Congratulations to Vivian, Linda and Sobeydo who have been awarded the David Sier Fellowship. The newly launched annual fellowship aims to create small change for recipients from a migrant, refugee and asylum seeker background.
Vivian, one of the recipients of the David Sier Fellowship, holding her certificate.
Vivian, one of the recipients of the David Sier Fellowship, is looking to get her driver’s license enabling her to travel to school, become more independent and support her family.
The fellowship celebrates the legacy of the late David Sier and his impact during his time as a volunteer mentor in our Brain Bank program. Alongside Rob Hudson, Brotherhood Group General Manager of Programs and Policy, David’s widow, Fiona Sharkie presented the awards.
“He just wanted to help people in any useful way he could. David was a huge supporter of migrants and refugees; he truly believed they make Australia a better place,” Ms Sharkie says.
The $1,000 fund awarded to and shared between Vivian, Linda and Sobeydo will help them to become more independent and pursue further education and training.
Sobeydo and Vivian will invest in driving lessons to assist in day-to-day life, widening the location of jobs they can apply for and supporting their families.
Vivian hopes that through lessons she will be able to get her driver’s license and also help her mother and four siblings with transport.
“This will help achieve my goal which is learning to drive because the driving lessons costs a lot and I wasn’t able to pay for them,” she says.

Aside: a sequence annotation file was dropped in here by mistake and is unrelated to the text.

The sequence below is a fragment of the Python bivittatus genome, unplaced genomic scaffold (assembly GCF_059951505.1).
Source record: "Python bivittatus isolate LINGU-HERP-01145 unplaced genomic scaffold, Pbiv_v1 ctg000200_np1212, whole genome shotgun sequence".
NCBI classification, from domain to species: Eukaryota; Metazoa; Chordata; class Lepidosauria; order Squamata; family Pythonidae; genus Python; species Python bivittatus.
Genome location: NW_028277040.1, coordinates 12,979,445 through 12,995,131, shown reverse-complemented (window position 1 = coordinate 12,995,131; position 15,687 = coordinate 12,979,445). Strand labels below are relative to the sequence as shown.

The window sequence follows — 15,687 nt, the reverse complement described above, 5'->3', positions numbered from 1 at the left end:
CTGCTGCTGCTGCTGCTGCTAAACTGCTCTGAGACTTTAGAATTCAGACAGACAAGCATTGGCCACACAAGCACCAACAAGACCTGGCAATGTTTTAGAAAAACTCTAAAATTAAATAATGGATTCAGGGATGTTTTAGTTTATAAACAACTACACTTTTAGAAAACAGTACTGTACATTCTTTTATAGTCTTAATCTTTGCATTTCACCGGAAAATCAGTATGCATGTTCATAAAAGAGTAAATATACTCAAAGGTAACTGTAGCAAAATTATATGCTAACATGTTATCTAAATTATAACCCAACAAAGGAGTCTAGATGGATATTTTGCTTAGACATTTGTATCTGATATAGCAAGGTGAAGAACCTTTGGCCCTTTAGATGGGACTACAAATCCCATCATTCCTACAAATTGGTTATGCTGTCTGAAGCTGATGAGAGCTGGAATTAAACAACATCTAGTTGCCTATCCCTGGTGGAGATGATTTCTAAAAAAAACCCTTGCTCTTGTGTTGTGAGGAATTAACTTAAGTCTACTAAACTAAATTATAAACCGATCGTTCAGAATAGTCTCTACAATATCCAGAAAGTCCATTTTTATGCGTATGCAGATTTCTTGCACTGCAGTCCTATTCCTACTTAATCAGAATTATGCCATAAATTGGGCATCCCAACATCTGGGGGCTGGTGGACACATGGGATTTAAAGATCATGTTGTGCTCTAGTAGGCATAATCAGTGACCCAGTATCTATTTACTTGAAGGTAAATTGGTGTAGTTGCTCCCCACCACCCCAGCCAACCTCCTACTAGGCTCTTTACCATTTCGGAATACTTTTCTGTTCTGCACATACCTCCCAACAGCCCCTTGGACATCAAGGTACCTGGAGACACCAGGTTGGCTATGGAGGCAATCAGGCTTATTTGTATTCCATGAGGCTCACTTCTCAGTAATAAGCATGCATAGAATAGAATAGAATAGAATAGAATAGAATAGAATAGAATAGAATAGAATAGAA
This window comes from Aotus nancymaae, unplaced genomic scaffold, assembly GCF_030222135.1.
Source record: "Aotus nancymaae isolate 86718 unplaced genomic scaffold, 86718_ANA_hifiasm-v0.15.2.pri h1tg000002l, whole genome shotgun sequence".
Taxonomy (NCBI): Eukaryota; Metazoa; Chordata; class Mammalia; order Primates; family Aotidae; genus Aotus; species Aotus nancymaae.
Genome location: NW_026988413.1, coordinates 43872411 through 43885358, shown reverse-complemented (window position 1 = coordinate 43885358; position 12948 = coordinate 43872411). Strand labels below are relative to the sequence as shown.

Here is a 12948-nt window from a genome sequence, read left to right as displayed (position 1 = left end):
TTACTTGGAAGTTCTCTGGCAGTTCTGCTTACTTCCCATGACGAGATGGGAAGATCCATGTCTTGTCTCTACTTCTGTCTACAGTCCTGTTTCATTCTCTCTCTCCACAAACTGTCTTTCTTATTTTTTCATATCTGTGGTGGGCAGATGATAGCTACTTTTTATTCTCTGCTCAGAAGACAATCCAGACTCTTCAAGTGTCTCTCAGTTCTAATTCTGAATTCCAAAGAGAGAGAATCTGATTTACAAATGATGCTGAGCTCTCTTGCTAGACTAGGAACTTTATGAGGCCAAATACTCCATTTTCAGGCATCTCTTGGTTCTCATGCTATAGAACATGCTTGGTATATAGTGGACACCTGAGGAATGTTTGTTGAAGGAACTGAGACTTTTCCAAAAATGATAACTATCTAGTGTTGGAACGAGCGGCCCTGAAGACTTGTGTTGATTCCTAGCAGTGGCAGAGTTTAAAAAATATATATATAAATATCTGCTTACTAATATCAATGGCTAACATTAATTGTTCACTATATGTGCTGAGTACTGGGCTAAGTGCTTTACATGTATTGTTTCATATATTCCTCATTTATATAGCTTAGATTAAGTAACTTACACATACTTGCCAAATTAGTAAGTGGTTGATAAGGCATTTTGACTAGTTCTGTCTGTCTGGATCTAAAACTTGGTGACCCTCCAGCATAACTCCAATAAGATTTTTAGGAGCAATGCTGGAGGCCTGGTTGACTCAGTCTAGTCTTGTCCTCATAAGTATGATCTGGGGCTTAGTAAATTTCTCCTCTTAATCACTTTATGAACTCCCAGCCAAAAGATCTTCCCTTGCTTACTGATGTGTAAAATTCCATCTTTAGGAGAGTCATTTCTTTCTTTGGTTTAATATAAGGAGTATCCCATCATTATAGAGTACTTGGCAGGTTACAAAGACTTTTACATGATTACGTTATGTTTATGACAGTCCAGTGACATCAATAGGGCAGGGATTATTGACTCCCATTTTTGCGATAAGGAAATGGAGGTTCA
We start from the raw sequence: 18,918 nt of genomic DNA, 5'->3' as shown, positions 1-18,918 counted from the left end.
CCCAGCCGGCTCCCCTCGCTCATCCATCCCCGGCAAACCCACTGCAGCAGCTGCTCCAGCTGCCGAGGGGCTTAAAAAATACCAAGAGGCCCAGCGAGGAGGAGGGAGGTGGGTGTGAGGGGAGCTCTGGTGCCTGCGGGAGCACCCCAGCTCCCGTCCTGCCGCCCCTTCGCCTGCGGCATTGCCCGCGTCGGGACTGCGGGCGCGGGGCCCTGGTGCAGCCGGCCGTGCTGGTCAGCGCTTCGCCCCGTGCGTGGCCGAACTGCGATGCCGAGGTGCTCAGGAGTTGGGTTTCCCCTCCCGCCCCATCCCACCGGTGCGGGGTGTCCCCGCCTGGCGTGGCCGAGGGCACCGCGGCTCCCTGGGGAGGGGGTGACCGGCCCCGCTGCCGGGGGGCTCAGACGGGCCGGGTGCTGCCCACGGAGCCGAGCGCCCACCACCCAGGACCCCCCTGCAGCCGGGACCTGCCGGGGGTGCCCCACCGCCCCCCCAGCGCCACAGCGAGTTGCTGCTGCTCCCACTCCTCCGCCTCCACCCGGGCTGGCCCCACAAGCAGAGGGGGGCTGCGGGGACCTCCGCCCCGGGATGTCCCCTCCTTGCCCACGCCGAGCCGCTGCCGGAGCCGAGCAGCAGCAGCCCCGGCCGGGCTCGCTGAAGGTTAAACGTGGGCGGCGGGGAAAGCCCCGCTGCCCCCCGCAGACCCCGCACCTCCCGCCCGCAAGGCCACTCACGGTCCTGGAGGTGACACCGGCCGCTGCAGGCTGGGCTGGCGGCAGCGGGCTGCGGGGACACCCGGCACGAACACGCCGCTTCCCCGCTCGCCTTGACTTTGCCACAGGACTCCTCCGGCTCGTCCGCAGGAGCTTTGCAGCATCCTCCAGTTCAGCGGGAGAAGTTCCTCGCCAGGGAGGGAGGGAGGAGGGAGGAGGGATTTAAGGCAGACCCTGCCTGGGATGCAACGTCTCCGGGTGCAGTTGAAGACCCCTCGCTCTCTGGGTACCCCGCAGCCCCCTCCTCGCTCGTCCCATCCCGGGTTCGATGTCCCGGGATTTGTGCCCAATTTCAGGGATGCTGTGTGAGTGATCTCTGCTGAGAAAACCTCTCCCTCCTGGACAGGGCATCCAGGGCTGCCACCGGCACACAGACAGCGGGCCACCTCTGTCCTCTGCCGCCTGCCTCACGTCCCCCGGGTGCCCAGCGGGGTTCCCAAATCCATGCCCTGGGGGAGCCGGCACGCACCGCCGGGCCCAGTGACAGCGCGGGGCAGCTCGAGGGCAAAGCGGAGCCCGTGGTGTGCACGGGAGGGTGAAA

Linda’s goal is to improve her English and begin working in Australia. After 5 years of experience in branch banking in Iraq, Linda’s hope is that further education will help her secure employment in her field.
“I am studying an English course already, and I think that a bookkeeping course will open many doors for me in the job market,” she says.
MCT Senior Manager Hutch Hussein says the inaugural David Sier Fellowship is a new, annual ritual.
“It allows us to recognise the role of volunteers as well as honour David’s legacy through the awarding of funds from his bequest to people pursuing their education and employment goals. It’s a lovely way to keep his memory alive amongst a new group of people who haven’t benefited from his presence, but do from his present.”
Click here to find out more about the Brotherhood of St Laurence's program on refugees, immigration and multiculturalism.
Anglicare Northern Inland speaks out on problem gambling
Anglicare Northern Inland have expressed concern about figures showing that $879,000 is gambled away each day in Tamworth.
Anglicare Northern Inland financial gambling counsellor Bobbie Warrington spoke out about the issue. “The thing I think about when I hear those figures is how much the disadvantaged communities contribute to that number,” she said.
Ms Warrington said that Anglicare sees the damage caused by problem gambling. “A lot present with debt collectors hounding them and they’re about to lose their houses or cars. It is also contributes to mental health issues.”
Ms Warrington said some early signs to look out included not having fun gambling anymore and noticing bills go unpaid.
As of June 30, 2016, there were 513 authorised machines in Tamworth clubs and 222 in the region’s pubs. Twelve months earlier, the clubs had 516 machines, while the pubs had 224.
Anglicare Northern Inland said pubs and clubs needed to do more to promote available help.
Click here to find out more about Anglicare Northern Inland financial counselling services. The Northern Daily Leader’s coverage of this story is available here.